In our always-connected, always-on business environment, it isn’t unusual for employees to work from home on a regular basis. For the majority of individuals, this work occurs in the evenings, or on weekends or holidays, when they’re not otherwise expected to be in the office. However, for an increasing number of employees, they’re telecommuting all or almost all of the time. When they do show up in the office, it is frequently just for group meetings or other gatherings, not to put in a “regular” day’s work sitting in an office, cubicle or other work space.
It is employees in this latter situation who may be interested in a recent Tax Court decision involving a telecommuting employee with large home office deductions. However, before we get to this case, let’s quickly review the general requirements for a deduction.
The rules allowing a home office deduction if you’re self-employed generally require that the space be used regularly and exclusively:
- As a principal place of business,
- As a place to meet or deal with clients and customers in the normal course of business, or
- “In connection with” the business if the space is a separate structure from the residence (e.g., a barn or detached garage).
When you’re an employee (rather than self-employed), you have to meet one of the above requirements and the employer convenience test. This test is hard to satisfy, unless your employer doesn’t provide you with an appropriate space in which to get your work done. This was the situation in a recent court case.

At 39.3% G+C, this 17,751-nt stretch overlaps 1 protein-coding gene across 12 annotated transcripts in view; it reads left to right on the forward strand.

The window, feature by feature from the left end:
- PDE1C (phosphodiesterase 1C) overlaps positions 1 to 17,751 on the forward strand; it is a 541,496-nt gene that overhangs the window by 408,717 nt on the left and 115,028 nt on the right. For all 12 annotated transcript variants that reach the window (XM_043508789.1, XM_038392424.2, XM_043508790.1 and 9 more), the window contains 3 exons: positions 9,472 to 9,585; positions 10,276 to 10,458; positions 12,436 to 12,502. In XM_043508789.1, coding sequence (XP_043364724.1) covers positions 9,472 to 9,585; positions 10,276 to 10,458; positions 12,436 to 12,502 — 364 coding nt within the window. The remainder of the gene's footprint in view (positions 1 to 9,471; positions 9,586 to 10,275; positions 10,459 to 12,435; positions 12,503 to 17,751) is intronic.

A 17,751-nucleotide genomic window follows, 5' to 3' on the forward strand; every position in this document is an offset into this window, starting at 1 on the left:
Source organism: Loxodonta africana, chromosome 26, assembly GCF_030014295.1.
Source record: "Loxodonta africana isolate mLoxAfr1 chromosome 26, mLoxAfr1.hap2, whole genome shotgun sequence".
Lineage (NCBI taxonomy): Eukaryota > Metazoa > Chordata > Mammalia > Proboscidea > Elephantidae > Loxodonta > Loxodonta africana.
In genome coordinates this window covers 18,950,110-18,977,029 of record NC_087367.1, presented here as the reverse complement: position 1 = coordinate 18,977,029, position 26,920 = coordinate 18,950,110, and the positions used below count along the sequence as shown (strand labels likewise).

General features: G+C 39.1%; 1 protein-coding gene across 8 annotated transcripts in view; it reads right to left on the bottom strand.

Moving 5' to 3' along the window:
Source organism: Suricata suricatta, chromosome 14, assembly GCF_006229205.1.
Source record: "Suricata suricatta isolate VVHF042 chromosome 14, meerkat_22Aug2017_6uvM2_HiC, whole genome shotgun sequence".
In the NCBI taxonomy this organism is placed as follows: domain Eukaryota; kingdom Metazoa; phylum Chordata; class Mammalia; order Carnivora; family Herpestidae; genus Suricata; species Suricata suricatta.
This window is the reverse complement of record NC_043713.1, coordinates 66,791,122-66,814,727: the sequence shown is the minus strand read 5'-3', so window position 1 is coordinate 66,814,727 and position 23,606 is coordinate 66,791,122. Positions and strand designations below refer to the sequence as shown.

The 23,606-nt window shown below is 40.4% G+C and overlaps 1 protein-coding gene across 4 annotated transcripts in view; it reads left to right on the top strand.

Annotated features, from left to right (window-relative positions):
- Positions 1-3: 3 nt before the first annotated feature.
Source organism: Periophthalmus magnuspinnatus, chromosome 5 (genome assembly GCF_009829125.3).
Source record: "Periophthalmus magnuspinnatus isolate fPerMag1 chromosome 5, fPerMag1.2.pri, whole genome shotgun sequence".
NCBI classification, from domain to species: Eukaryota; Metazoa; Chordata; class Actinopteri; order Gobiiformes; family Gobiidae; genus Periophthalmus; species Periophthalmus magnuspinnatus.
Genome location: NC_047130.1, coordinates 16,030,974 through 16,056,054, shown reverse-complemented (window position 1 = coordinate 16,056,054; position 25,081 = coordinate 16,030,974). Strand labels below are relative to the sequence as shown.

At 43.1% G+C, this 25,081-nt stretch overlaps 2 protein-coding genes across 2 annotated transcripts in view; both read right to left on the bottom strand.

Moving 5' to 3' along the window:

The case involved an employee hired to work in New York for an employer in the marketing and public relations field whose only offices were in California. The plan was to secure office space in New York, but that never happened and the employee worked out of her apartment, utilizing about a third of its space as a home office. The employer listed the employee’s apartment as its New York office and the phone number listed for that office was the employee’s landline phone. The employee worked out of the home office throughout the year and even saw clients there on a regular basis. Due to the company’s tight financial condition, she was never reimbursed for any of her home office expenses. As a result, she claimed a large home office deduction.
Although the IRS disallowed the entire deduction, the court found that the taxpayer met the “employer convenience test” and sustained a deduction for a third of her rent and cleaning expenses — equal to the third of her studio apartment used as a home office. It did this despite the fact that she technically didn’t meet the “exclusive use” part of the test for claiming the deductions because she occasionally did nonbusiness activities in the home office and had to regularly walk through the space to get to and from the sleeping quarters.
Please contact Martini, Iosue & Akpovi by phone at (818) 789-1179 if you have any questions or would like more information.